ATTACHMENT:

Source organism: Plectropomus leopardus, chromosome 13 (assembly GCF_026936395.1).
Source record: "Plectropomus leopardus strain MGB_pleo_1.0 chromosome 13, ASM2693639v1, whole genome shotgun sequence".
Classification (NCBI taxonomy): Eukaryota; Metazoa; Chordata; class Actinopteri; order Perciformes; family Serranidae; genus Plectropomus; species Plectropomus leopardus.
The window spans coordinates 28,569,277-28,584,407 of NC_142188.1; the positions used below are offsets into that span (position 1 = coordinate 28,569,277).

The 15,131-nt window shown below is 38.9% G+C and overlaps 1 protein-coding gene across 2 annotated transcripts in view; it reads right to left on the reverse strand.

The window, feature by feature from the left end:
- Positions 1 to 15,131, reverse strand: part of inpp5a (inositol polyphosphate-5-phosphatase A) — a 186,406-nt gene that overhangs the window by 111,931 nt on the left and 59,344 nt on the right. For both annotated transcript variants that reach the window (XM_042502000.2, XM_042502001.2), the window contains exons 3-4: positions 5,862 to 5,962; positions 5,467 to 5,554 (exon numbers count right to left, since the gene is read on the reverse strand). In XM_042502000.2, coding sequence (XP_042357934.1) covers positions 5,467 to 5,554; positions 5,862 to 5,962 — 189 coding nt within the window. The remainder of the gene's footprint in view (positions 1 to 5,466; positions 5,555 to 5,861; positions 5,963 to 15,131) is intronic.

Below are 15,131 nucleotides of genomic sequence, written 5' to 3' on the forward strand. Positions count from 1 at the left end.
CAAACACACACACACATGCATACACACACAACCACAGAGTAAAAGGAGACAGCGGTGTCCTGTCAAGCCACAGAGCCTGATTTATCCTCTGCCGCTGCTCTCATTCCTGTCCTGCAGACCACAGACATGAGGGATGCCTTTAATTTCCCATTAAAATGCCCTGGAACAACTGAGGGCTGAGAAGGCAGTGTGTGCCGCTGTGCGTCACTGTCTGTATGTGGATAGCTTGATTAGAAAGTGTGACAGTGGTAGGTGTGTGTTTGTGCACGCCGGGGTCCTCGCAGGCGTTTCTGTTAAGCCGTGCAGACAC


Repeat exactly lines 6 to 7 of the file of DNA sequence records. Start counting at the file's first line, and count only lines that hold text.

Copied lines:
The window, feature by feature from the left end:
- Positions 1 to 15,131, reverse strand: part of inpp5a (inositol polyphosphate-5-phosphatase A) — a 186,406-nt gene that overhangs the window by 111,931 nt on the left and 59,344 nt on the right. For both annotated transcript variants that reach the window (XM_042502000.2, XM_042502001.2), the window contains exons 3-4: positions 5,862 to 5,962; positions 5,467 to 5,554 (exon numbers count right to left, since the gene is read on the reverse strand). In XM_042502000.2, coding sequence (XP_042357934.1) covers positions 5,467 to 5,554; positions 5,862 to 5,962 — 189 coding nt within the window. The remainder of the gene's footprint in view (positions 1 to 5,466; positions 5,555 to 5,861; positions 5,963 to 15,131) is intronic.